Colombo - The Supreme Court
said in its determination that the Bill tabled by Jathika Hela Urumaya
(JHU) seeking to amend the Constitution prohibiting conversion of
Buddhists and binding practising Buddhists to bring up their off
spring in the same religion should be passed in parliament with
two-third majority and also endorsed by the people in the country
in a referendum, as some clauses in the Bill are inconsistent with
the Constitution, legal sources said.
Speaker Mr.W.M.J.Lokkubandara tabled
the determination sent by the Supreme Court when parliament commenced
its sitting Tuesday, parliamentary sources said.
A three-member bench of the Supreme
Court comprising Justices T. B. Weerasuriya, Shiranee Tilakawardene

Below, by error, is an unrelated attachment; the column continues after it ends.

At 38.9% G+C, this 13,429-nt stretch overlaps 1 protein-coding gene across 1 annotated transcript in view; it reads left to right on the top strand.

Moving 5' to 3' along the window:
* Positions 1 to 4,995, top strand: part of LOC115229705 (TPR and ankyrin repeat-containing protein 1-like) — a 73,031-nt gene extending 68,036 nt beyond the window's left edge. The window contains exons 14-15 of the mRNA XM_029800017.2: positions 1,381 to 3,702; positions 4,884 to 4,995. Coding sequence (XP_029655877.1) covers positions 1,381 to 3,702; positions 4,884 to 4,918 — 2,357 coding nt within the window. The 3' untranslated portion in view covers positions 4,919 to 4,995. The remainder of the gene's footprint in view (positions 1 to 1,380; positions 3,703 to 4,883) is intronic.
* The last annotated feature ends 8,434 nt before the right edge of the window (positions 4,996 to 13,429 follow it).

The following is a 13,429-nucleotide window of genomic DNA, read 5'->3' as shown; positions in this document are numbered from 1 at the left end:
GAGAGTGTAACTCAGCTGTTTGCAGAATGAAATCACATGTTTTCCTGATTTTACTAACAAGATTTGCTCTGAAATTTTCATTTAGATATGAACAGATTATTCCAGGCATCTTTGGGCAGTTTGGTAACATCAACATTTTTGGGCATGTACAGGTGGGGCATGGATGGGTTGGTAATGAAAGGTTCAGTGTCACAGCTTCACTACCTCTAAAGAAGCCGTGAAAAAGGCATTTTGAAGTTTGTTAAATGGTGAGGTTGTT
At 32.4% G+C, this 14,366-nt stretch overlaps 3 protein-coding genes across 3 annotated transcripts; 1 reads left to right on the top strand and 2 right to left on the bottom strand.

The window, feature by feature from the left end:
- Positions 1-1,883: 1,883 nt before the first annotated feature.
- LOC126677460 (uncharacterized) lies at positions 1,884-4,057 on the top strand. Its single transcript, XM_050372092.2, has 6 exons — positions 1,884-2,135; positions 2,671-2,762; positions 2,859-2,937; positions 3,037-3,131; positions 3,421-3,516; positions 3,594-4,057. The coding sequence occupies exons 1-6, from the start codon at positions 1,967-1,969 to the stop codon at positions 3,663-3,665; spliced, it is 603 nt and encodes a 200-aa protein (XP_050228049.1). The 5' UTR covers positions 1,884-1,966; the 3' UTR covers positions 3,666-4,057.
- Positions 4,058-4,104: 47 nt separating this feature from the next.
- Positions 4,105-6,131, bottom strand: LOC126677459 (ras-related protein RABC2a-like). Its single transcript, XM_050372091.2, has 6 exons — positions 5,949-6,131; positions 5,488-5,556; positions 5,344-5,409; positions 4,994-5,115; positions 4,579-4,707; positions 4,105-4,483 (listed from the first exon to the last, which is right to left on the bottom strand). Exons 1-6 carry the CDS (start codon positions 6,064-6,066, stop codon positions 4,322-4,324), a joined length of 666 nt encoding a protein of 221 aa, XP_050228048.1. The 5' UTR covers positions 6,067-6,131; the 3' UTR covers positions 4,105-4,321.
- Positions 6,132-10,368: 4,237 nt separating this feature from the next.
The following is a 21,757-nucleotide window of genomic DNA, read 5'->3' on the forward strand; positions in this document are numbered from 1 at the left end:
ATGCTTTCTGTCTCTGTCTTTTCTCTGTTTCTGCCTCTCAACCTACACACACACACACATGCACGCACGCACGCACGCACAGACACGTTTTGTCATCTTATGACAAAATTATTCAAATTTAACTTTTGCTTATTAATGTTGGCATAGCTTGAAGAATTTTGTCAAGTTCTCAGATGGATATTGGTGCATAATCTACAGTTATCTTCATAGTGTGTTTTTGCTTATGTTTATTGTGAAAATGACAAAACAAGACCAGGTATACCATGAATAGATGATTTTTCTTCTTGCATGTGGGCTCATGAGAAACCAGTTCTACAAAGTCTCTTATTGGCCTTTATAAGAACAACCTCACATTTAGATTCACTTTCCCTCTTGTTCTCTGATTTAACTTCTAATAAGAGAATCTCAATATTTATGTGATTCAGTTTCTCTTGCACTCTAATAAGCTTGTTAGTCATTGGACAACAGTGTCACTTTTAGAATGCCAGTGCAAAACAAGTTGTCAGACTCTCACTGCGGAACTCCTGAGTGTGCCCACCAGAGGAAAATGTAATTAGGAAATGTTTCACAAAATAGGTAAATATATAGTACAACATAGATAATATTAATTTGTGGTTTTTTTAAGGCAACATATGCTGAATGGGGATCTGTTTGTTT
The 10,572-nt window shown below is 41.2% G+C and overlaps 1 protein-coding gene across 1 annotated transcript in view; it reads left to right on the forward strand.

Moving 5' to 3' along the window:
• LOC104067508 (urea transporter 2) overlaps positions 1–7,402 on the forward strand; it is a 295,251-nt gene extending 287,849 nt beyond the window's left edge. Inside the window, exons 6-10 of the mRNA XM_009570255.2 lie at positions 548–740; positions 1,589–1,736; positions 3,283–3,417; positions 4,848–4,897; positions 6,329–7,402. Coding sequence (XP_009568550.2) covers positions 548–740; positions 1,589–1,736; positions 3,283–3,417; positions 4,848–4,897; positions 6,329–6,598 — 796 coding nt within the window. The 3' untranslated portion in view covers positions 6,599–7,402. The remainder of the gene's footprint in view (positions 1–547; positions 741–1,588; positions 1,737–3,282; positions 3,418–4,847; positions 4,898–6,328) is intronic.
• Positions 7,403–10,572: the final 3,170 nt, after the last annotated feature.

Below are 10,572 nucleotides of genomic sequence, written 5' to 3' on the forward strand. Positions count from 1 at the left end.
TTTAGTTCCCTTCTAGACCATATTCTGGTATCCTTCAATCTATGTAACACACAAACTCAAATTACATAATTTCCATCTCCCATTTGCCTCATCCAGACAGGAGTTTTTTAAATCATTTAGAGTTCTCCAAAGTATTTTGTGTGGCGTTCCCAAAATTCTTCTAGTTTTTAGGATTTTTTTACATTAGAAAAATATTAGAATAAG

and Raja Fernando, legal sources said, heard the objections against
the proposed 19th Amendment to the Constitution brought by the JHU.
The Bill was tabled by Venerable Ellawalla
Medhananda Thera of the JHU in the parliament. The Speaker thereafter
referred the Bill for the Supreme Court to determine its constitutionality,
legal sources said.
In the Supreme Court the Centre for
Policy Alternatives (CPA), the Methodist Church and the All Ceylon
Hindu Congress challenged the constitutionality of the Bill.
The clauses of the Bill were such
that if enacted into law, it would effectively result in religious
persecution not only of minorities, but also in certain respects,
adherents of Buddhism with Constitutional sanction, which was an
objective inconsistent with the very spirit of the Constitution,
a secular state, norms of pluralist democracy and international
obligations of Sri Lanka, stated the CPA in its objection, legal
sources said. [TAMILNET]